The Natural Running Center asked us — The Gait Guys — to comment on this striking photo of the lead male pack that was taken at the recent NYC Marathon (with the beautiful Manhattan skyline in the background). We, as always, were glad to oblige. Please keep in mind, we were sent a still photograph that was taken only from the side, and had no video to analyze so there is much information missing; thus some assumptions are a given. To simplify matters for readers, we dispensed with names.
Let’s start with Mr. Hat at the rear of the pack. He appears to be at the toe off phase of running gait, the late stance phase of gait. Fatigue may be setting in. He appears to have insufficient hip extension, as the thigh is flexed (as is the knee) and he is leaning back at the upper torso and is in neck extension. This could be from fatigued abdominals, but he could be trying to expand his ribs and chest wall to get more oxygen. This is not a good strategy but who are we to pick on a guy who can keep up with gazelles. The angle of his swing or float phase thigh is also a little low, again a possible product of fatiguing abdominals, but it could be merely because he is just beginning forward swing. Remember, this is a snapshot in time, these ranges may improve at a 100th second subsequent frame. You also get a peek at his left calf (medial gastroc, actually, behind the right foot) and it looks pretty contracted. Judging from his great toe extension, he is using that torso extension to pull him through the stride.
Next we have Mr. Blue Shorts I, immediately in front of Mr Hat. He looks like a heel striker in this frame with that limb out in front of his body. Note that right shoulder coming forward and torso twist to propel him through. He even flexes his neck and rounds his shoulders; probably to try and ventilate for all that ATP expenditure. Form is often loss with fatigue; we all know that.
Now onto Mr. Black Shorts, the shortest runner in the lead pack. He appears to have some really nice hip extension happening, or is it? Actually, if you look carefully, the extension is occurring at his lumbar spine, and his hip extension is close to 0 degrees…far from the 15-30 we would like to see. The shadow on the back of his shirt makes this hard to see. Check out that right shoulder. See how far it is cocked into extension behind him? Driving a strong posterior arm swing will help extend the opposite hip, an attempt to make up for any power leaks in hip extension. He appears to be another heel striker as well.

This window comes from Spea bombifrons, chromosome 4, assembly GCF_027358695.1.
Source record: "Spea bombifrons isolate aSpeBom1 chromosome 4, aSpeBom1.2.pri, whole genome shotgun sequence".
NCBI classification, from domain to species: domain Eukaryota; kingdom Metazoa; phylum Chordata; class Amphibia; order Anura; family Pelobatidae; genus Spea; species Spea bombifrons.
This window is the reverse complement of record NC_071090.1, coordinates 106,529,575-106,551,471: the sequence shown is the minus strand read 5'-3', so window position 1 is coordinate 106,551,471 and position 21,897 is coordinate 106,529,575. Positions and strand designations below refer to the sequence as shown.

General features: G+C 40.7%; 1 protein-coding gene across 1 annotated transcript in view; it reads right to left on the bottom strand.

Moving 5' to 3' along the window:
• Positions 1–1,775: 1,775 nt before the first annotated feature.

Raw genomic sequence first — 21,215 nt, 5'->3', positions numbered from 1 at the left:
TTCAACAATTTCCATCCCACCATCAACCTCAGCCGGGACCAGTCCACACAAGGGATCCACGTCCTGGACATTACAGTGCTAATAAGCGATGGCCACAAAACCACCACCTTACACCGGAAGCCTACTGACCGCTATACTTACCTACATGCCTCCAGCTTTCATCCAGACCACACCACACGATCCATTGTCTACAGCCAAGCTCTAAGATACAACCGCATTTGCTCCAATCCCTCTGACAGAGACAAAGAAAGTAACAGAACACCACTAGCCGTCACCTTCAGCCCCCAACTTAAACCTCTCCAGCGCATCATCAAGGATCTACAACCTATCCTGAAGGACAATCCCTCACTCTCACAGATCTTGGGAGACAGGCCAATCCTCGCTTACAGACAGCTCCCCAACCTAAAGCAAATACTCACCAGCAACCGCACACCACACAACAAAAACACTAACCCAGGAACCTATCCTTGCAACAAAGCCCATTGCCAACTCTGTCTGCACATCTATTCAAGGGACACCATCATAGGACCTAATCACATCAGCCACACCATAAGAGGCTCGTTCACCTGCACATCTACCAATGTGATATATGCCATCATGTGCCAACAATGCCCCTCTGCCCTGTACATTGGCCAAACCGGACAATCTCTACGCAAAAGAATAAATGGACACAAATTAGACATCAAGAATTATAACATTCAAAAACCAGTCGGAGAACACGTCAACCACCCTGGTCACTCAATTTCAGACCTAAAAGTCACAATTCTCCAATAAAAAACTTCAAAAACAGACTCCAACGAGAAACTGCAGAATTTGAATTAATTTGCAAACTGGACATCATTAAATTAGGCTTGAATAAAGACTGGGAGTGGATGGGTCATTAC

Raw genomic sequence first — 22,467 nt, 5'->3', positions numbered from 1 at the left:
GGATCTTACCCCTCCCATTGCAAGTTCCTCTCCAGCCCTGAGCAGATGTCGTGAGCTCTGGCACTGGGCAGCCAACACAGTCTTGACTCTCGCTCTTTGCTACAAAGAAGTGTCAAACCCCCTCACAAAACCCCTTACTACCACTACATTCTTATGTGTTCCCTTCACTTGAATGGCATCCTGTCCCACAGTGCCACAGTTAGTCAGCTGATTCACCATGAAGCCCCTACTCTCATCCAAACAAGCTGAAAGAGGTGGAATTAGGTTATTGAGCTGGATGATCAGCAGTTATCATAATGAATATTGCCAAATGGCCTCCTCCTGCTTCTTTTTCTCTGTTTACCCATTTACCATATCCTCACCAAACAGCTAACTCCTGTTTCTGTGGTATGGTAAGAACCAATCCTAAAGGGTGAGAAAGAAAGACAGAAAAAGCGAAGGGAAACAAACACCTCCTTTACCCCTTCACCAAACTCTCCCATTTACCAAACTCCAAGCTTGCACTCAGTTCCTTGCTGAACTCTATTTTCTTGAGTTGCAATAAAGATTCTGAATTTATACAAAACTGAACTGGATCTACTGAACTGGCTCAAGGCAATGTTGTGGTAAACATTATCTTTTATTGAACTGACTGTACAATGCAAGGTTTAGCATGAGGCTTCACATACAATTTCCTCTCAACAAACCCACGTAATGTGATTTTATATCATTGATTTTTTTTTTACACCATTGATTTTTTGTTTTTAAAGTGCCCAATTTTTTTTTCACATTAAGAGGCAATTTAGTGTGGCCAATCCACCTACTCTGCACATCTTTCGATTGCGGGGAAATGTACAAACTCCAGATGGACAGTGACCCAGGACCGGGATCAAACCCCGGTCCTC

Next up is Mr. Orange Singlet in his orange Nikes. This gentleman, and pack leader Mr. Red (yes, it’s a Mutai, but not the one who won!)) seem to have the most promise and cleanest strides in this still photo. Mr. Orange Singlet has good forward lean, nice thigh flexion and adequate hip extension; his body is lined up during toe off from the foot to the top of the head. He is using that medial gastroc muscle on the left. He also appears to be the most relaxed of the bunch.
Mr. Red appears to be a forefoot striker, and he may hit at or just in front of his center of mass. He has good hip extension as well (maybe he is copying Mr. Orange, or is it the other way around? They do appear to be looking at one another). He has some torso rotation to the right (look at that shoulder), and has a cross body arm swing but that could also be from the neurologic reflex of turning the head to the right to check out the competition.
It would be great to see some video of these gents to see if our hypotheses were correct. Good biomechanics and form do not necessarily equate to winning, but they do improve efficiency and we like to think they prevent (or minimize) injuries. Don’t get us wrong, these guys are the pros. These are the guys we all strive (and dream) to become as runners.
Their apparent “snapshot” flaws are either minor for them given their physical capacities, a product of fatigue in a race where they are running each mile faster than many can ride a bike, or they have simply grooved their dysfunctional patterns. That does not mean that what we have talked about are not power leaks for these guys; elite runners can almost always improve some aspect of their form. But hey, we would settle any day for 26 miles at a sub-5 minute pace.
Do not ever forget that running is a skill and an art form. The more miles you do, the more video you watch, the more you practice the fundamental skills as you build endurance and strength, the better you can tap into optimal biomechanics. Simply running without constant mindfulness on every step often yields faltering mechanics into your weaknesses and habits. Sure, we would all love to look like these guys when we run, but not many of us do. But then again, how many of us amateur runners are putting in the miles and time that they do? According to Malcolm Gladwells book, “Outliers” and Daniel Coyle’s book, ‘The Talent Code”, most of us have not done the 10,000-15,000+ hours necessary to become masters at this craft.
Respectfully, we are The Gait Guys. Two aging bald foot geeks, helping humanity, one gait cycle at a time.
Pictured in the photo:
3 Geoffrey Mutai 2:05:06 Kenya
2 Emmanuel Mutai 2:06:28 Kenya
4 Tsegaye Kebede 2:07:14 Ethiopia
1 Gebre Gebremariam 2:08:00 Ethiopia
8 Mathew Kisorio 2:10:58 Kenya
14 Kibet DNF Kenya